Appraisal myths debunked

By law, an appraiser must be state-licensed to perform appraisals for federally-backed sales. Also by law, you have the right to request a copy of the completed report from your lending agency. Contact our professional staff if you have any questions about the appraisal process.

Myth: Market value should be the same as the assessed value of the property.

Fact: While most states support the suggestion that assessed value is the same as estimated market value, this usually is not the case. Examples include when interior remodeling has happened and the assessor has not seen the improvements, or when properties in the area have not been reassessed for an extended period.

Myth: Depending on whether the appraisal is written for the buyer or the seller, the opinion of value of the house will vary.

Fact: There is no vested interest on the part of the appraiser in the result of the appraisal report, therefore he will conduct his work with impartiality and independence, regardless for whom the appraisal is written.

Myth: Market value should equal replacement cost.

Fact: Market value is found by what a willing buyer would likely pay a willing seller for a specific home, with neither being under undue influence to buy or sell. If the home were reconstructed, the dollar amount required to do so would make up the replacement cost.

Myth: Specific formulae, like the price per square foot, are the ways appraisers use to determine the value of a home.

Fact: There are many numerous formulae that an appraiser will use to make an in-depth analysis of every factor in consideration of the home, such as the size, location, condition, how close it is to undesirable facilities and the sales price of recently sold comparable houses.

Myth: In a robust economy - when the sales prices of homes in a given county are reported to be increasing by a particular percentage - the costs of individual properties in the proximity can be expected to increase by that same percentage.

Fact: Price appreciation of a certain house has to be determined on a case-by-case basis, factoring in data on comparable houses and other relevant considerations. It doesn't matter if the economy is doing well or declining.

Have other questions about appraisers, appraising or real estate in Frederick County or Fredrick, MD?

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Myth: The property's outside is determinate of the actual price of the property; it is unnecessary to do an interior appraisal.

Fact: Property worth is concluded by a number of factors, including location, condition, improvements, amenities, and market trends. Obviously, none of these variables can be derived just by viewing the home from the outside.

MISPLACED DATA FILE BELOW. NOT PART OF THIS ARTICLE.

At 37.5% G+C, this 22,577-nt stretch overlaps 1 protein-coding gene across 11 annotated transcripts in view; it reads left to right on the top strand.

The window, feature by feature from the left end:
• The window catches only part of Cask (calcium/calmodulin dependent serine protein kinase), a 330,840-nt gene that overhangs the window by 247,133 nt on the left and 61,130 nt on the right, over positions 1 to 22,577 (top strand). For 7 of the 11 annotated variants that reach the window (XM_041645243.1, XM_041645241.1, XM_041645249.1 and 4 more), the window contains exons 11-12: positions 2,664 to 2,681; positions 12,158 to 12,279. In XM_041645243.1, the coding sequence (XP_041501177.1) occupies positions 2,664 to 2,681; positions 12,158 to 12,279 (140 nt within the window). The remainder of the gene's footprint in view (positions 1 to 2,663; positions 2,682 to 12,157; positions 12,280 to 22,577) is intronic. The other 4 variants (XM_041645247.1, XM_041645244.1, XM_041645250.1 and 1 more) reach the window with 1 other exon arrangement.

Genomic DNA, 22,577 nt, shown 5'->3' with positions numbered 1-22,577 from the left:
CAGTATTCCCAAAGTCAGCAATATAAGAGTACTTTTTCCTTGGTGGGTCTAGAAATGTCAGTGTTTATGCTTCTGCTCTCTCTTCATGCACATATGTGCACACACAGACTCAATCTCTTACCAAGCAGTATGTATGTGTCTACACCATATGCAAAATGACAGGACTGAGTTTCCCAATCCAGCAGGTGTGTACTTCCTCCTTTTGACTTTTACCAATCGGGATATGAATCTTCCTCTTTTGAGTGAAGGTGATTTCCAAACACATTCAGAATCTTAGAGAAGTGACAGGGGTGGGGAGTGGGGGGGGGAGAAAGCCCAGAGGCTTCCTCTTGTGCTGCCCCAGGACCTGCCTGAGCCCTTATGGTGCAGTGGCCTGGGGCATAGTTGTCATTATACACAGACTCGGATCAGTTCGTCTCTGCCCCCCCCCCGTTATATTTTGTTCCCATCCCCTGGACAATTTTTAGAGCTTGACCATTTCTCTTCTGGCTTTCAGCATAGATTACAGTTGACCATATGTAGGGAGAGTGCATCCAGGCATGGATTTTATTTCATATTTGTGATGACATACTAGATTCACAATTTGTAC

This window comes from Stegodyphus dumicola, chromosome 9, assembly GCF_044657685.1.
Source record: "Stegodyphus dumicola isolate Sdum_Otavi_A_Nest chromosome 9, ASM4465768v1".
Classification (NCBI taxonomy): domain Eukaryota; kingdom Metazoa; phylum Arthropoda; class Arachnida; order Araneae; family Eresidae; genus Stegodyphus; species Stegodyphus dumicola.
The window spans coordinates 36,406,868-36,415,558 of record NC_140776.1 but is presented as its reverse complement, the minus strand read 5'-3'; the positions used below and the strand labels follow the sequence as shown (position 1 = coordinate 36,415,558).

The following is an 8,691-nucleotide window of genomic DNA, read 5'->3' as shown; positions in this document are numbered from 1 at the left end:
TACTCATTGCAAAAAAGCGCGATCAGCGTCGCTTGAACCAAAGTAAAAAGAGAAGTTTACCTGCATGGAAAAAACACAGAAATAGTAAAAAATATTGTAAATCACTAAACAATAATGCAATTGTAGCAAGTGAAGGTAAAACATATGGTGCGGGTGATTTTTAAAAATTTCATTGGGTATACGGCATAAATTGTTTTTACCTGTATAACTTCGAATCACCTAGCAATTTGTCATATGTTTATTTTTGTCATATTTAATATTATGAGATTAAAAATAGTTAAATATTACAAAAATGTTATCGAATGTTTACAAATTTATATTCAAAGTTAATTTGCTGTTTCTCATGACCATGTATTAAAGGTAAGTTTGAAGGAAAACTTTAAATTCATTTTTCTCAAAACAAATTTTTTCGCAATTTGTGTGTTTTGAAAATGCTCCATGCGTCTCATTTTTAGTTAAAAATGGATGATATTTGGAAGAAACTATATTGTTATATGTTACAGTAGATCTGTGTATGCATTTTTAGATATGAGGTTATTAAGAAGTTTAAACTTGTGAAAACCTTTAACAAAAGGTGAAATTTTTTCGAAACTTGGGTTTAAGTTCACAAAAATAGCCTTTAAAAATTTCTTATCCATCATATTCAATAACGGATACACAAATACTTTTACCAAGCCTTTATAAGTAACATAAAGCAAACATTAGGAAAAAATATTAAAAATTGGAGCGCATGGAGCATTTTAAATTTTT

Myth: Since you're the one paying for the appraisal when applying for the loan to buy or refinance real estate, you own the ordered appraisal.

Fact: Unless a lender releases its vestment in the report, it is legally owned by the lending agency that ordered the appraisal. Consumers have to be provided with a version of the report upon written request because of the Equal Credit Opportunity Act.

Myth: Home buyers need not care about what is in their appraisal document so long as it meets the necessities of their lending company.

Fact: It is a very good idea for home buyers to check over a copy of their appraisal so that they can double-check the accuracy of the document, in case they need to question its accuracy. Remember, this is probably the most expensive and important investment a consumer will ever make. There is a wealth of data stored in an appraisal that can be useful to the home buyer in the future, such as the legal and physical description of the property, square footage measurements, list of comparable properties in the neighborhood, neighborhood description and a narrative of current real-estate activity and/or market trends in the area.

Myth: The only reason someone would order an appraisal is if a house needs its cost assessed in a lender-based sales transaction.

Fact: Hiring an appraiser can fulfill a variety of needs depending on the designations and certifications of the appraiser involved; appraisers can perform a great deal of different services, including benefit/cost analysis, tax assessment, legal dispute resolution, and even estate planning.

Myth: An appraisal report is the same as a home inspection report.

Fact: Appraisal reports have almost nothing in common with a home inspection report. The reason behind an appraisal is to conclude upon an opinion of fair market value during the appraisal process and the production of the appraisal. House inspectors will write a report that will determine the condition of the home and its major components and possible damage.




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